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Publication numberUS2992770 A
Publication typeGrant
Publication dateJul 18, 1961
Filing dateMar 5, 1959
Priority dateMar 5, 1959
Publication numberUS 2992770 A, US 2992770A, US-A-2992770, US2992770 A, US2992770A
InventorsIrving Keiser
Original AssigneeIrving Keiser
Export CitationBiBTeX, EndNote, RefMan
External Links: USPTO, USPTO Assignment, Espacenet
Hand-operated insect aspirator
US 2992770 A
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Description  (OCR text may contain errors)

Filed March 5, 1959 3 Sheets-Sheet 1 INVENTOR IRVING KEI'SER ATTORNEY July 18, 1961 I. KEISER 2,992,770

HAND-OPERATED INSECT ASPIRATOR Filed March 5, 1959 3 Sheets-Sheet 2 INVENTOR IRVING KEISE R ATTORNEY July 18, 1961 I. KEISER 2,992,770

HAND-OPERATED INSECT ASPIRATOR Filed March 5, 1959 3 Sheets-Sheet 25 W t: I}, 14 14 i: {l l I INVENTOR IRVING KEISE Rf ATTORNEY United States Patent 2,992,770 HAND-OPERATED INSECT ASPIRATOR Irving Keiser, Honolulu, Hawaii, assignor to the United States of America as represented by the Secretary of Agriculture Filed Mar. 5, 1959, Ser. No. 797,824 1 Claim. (Cl. 230-160) (Granted under Title 35, US. Code (1952), sec. 266) A non-exclusive, irrevocable, royalty-free license in the invention herein described, throughout the world for all purposes of the United States Government, with the power to grant sublicenses for such purposes, is hereby granted to the Government of the United States of America.

This invention relates to a device for collecting insects or other small objects. More particularly it relates to a hand-operated piston-type suction device connected to a collecting vessel for holding the insect.

Insect aspirators are known wherein suction is applied by mouth or by means of a rubber bulb.

One object of the present invention is to provide a device which avoids the unsanitary mouth aspiration. Another object is to provide a device wherein the suction can be applied more rapidly and sharply than is possible through the use of a rubber bulb.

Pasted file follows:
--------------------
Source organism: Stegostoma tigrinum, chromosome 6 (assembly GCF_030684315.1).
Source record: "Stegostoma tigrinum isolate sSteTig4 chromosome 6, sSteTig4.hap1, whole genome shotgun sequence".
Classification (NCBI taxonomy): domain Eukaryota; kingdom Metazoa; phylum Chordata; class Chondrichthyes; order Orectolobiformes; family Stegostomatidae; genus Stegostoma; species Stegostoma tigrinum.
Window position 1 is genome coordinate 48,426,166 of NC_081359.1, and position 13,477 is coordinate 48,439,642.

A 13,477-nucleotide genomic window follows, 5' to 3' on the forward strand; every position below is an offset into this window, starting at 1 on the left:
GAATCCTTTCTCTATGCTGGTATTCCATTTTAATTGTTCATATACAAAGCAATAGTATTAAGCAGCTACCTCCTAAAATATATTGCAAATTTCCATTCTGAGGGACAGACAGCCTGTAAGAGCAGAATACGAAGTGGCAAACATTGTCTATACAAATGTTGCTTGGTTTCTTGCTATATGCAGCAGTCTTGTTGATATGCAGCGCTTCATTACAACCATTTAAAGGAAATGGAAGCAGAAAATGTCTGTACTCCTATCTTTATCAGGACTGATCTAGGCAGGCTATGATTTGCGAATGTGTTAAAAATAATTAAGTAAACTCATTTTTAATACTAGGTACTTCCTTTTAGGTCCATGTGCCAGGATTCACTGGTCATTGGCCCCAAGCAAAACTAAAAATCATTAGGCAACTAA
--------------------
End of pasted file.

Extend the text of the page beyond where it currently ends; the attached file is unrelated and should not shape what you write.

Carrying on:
In accordance with this invention, suction is applied to a collecting vessel by means of a novel hand-operated bellows. This device will be described below with reference being made to the accompanying drawings in which:

FIGURE I is an elevation view of the complete as sembly;

FIGURE H is a plan view of the suction applying bellows;

FIGURE III is an elevation of the bellows in the expanded position;

FIGURE IV is an elevation of the bottom bellows plate and the piston assembly;

FIGURE V is an elevation in section of the bellows assembly taken on line V--V of FIGURE II;

FIGURE VI is a bottom view of the plate shown in FIGURE IV;

FIGURE VII is a front elevation of the collecting vessel;

FIGURE VIII is a side view of FIGURE VII; and

FIGURE IX is an elevation of the top plate con struction of the bellows.

In a preferred form the suction device comprises an elongated member 1 forming a plunger which is provided at its top end with a knob 1a secured to the plunger by means of screw 1b. Plunger 1 is secured to bottom plate 7 by any suitable method. A top plate is provided with a rigidly secured elongated hollow cylindrical sleeve 3 having a finger grip 3a. Plates 5 and 7 are connected by a flexible impervious member 6, the plates 5 and 7 together with the flexible impervious member 6 forming a bellows. A compression spring 2 surrounds plunger 1 and is restrained by the upper surface of finger grip 3a and the under surface of knob 1a. In its normal position the spring tends to keep the finger grip and knob separated, thereby urging plates 5 and 7 together. Upper plate 5 is provided on its upper surface with a flutter valve 4 which covers hole 17. A check valve may be used in lieu of a flutter valve. Lower plate 7 is provided on its lower surface with a short inlet tube 8 secured in ICC register with hole 18 and with a flutter valve 9 over the hole 18.

The tube 8 on the bellows is connected by means of a length of flexible tubing 16 to an outlet tube 12 mounted on the insect collecting vessel 11. A piece of wire screen or other suitable foraminous covering material 13 is secured to the inside of vessel 11 over the entrance of tube 12.

The collecting vessel itself is preferably open at both ends. One end of vessel 11 is provided with. a stopper 14 through which is passed a tube 15, while its other end is closed with a solid stopper 10. -In this manner an insect sucked in through tube 15 may be recovered by merely removing the stopper 10 and inverting the collecting vessel.